Good article and I agree, the Mac is toast. It’s a $20+ billion a year business that Apple can’t be bothered to maintain because they spend all of their time on the iPhone, yet the iPhone 7 is the most uninspired iPhone ever to be released. Hmm, what’s really cooking over at Apple? Something other than what we see. Oh boy, a car? Why? Because everyone is building a car? Argh… Maybe they should spin the Mac off as a different company? If only, then maybe it’d have a longer lifespan as an actual computer.
>>>> “The future is this: macOS will still have a place, but it’ll probably be as a server release largely to prop-up iOS devices (enterprise provisioning), or for high-end video/photo editing on the desktop, which Apple will support like it always has. macOS will be like 2000/NT – capable, but no frills.”
I agree and disagree with this. The Mac will stick around for a while as a place to prop up iOS devices and to develop for iOS devices, yes but Apple is clearly going to kill off the Mac and Mac OS as we know it. Eventually the Mac will likely run a super locked down OS more similar to iOS than Mac OS that we know today. Maybe even iOS. The brand is too well known to totally kill off I think (hope?), so I could actually see them truly merging it with the iPad at some point. Knowing Apple today, they’ll call it “macPad Pro” or “macBook Plus” or something equally cringeworthy. I would also suggest that Apple long ago abandoned the “high end video/photo editing” user groups, most of which still use the ancient cheesegrater Mac Pro because all semi-modern Apple hardware is ill equipped for any pro functionality. Fun fact: many, MANY, Apple employees in Cupertino still use the cheesegrater Mac Pro! What’s that tell you? When the employees can’t be dogfooded into using the current less powerful products… there’s trouble in paradise!
If the future is the iPad Pro and iOS, I am not looking forward to it. iOS on the iPad Pro is just as half-baked as macOS Sierra is on a Mac. The software for iPad is poorly done. Just open Control Center on iPad Pro with iOS 10, LOL! The iPad line is also struggling and sales have been declining because, frankly, the iPad is not a computer, it is not a productive device, it’s a compromised consumer device for browsing the web and slowly writing 100 word emails, it’s just a bigger iPhone. No amount of attaching “Pro” to the name is going to make the iPad a Pro device until it gets an advanced OS that Apple actually invests time into, a real ergonomic precision tracking device like a cursor and shock a mouse or trackpad, real multitasking, a real keyboard, a Terminal for actual pro users and developers, and larger screens. Maybe that will be what the Mac becomes, that’s my best guess anyway. The Mac and the iPad are two product lines Apple doesn’t seem to know what to do with, after all.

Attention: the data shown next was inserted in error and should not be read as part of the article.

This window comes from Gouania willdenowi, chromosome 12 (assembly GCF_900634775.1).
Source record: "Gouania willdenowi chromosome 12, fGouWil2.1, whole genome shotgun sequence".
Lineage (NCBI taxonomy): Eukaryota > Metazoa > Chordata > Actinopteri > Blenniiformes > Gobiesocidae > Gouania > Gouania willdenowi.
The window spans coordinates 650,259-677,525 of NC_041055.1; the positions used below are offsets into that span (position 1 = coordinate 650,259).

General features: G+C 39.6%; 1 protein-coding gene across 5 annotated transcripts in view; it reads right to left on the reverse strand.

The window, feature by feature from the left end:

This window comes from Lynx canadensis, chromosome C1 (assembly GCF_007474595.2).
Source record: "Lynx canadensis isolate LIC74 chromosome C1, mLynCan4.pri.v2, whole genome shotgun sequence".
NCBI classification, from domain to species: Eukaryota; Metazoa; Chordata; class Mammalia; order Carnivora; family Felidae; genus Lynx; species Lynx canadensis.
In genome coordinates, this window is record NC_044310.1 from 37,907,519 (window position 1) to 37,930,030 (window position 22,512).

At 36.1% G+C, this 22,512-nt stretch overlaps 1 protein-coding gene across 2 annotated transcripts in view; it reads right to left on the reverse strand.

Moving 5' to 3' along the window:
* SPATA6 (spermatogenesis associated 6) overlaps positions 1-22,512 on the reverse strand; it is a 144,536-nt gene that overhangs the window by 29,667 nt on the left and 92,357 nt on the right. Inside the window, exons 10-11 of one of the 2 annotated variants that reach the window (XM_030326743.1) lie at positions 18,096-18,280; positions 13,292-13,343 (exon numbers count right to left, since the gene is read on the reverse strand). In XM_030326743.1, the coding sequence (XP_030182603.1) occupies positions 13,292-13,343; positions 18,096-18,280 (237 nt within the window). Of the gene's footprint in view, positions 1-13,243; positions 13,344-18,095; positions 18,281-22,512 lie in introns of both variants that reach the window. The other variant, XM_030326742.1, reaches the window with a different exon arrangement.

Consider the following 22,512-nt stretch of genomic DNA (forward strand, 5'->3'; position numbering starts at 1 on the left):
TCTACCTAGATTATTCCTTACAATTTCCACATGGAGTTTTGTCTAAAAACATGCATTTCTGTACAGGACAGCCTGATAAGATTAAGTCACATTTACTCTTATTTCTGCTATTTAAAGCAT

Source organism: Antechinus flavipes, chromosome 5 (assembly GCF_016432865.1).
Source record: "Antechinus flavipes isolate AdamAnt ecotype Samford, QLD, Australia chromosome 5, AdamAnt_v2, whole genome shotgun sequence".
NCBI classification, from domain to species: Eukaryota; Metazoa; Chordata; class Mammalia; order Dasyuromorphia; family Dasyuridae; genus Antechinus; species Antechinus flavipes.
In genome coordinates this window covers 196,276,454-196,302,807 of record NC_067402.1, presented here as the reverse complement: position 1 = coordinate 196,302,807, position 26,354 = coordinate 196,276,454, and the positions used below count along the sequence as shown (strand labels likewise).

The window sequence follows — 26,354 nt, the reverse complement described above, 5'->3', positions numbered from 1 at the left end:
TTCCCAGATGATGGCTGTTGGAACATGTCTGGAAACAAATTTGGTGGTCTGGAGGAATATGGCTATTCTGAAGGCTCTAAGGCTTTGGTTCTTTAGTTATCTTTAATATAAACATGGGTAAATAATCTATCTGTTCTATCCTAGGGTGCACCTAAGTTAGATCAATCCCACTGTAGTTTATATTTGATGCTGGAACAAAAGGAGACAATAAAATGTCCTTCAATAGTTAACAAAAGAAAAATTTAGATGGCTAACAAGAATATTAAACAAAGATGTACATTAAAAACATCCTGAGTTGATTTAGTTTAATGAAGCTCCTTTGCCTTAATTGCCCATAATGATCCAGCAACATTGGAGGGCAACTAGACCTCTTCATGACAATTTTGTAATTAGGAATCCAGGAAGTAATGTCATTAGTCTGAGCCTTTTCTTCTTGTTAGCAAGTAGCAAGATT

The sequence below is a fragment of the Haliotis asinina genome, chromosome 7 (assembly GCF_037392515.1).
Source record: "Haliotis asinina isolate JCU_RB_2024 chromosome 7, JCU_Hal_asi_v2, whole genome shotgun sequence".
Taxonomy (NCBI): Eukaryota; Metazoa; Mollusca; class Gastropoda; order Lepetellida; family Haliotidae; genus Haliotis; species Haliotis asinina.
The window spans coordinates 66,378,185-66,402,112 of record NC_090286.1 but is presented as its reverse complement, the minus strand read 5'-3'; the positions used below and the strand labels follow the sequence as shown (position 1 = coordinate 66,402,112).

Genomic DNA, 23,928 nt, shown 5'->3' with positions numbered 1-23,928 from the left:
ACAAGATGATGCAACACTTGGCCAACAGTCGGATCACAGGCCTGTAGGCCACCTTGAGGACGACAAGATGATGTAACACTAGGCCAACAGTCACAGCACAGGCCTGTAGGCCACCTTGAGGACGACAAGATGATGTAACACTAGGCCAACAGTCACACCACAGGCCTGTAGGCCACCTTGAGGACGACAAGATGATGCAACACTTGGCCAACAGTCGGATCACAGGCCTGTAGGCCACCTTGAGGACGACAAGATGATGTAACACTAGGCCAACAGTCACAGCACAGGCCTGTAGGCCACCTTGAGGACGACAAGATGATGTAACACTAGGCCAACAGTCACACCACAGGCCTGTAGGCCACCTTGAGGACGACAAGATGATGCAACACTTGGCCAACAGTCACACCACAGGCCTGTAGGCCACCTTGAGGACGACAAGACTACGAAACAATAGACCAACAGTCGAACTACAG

The good news is that Windows based PC hardware is getting pretty good, the bad news is it runs Windows. But I know many pro users who are getting Thinkpads and running Windows 10, Linux, or even Hackintosh. What’s the alternative? Waiting for the refreshed MacBook “Pro” which is set to become even more consumer grade? A “Pro” device that has no USB, no Thunderbolt, or HDMI ports? No more MagSafe, which has saved my own laptop from damage on multiple occasions? Is anyone excited to have four USB-C dongles on their desk just to use accessories? Give me a break.
Yea, I’m frustrated with Apple and their total and complete disregard for the best computing platform in existence. I think all longtime Mac users are. The truth is they have become bad caretakers of the brand at this point.
— Annoyed Mac Fan · Oct 6, 01:51 PM · #
Come along with us on the dance of false equivelency. Yay!
Apple’s OSes have the same foundational structure derived from Next/OpenStep and the original Mac and AppleII were completely different animals.
From what I have seen the tiny minority of MacMacs that have been really throwing a fit lately are the kind of user that hold Macs back in the past and hold Linux back today.
Yeah, its annoying that they haven’t been updating enough and not putting enough graphics power into their systems but my 2012 iMac still works great, the latest OS update actually made my computer feel snappier and I remember my decade and a half of pain and frustration using PCs.
I have been following the Mac since before the days of MacAddict magazine and have lost count of how many times Chicken Littles have gone off yet today Apple is doing great and I see Macs everywhere. I remember when Apple almost went bankrupt well and the company has endured a lot more with far less.
— BodhiBong · Oct 6, 05:27 PM · #
Please keep comments and feedback here on topic, and refrain from abuse.
In other words, try to explain why you disagree, providing evidence if you can, rather than just getting shouty.
— Keir Thomas · Oct 7, 03:38 AM · #
Apple design an x86 chip? No, they cannot.
Remember that Intel and AMD have cross-licensing patent deals. That’s why Intel builds AMD64 chips and AMD builds x86 compatible chips.
No one else has been able to get a decent licensing agreement out of Chipzilla. For example Nvidia really, really wanted to build their own x86 compatible CPU/GPU fusion chips, but they can’t get a decent deal. So they went with ARM.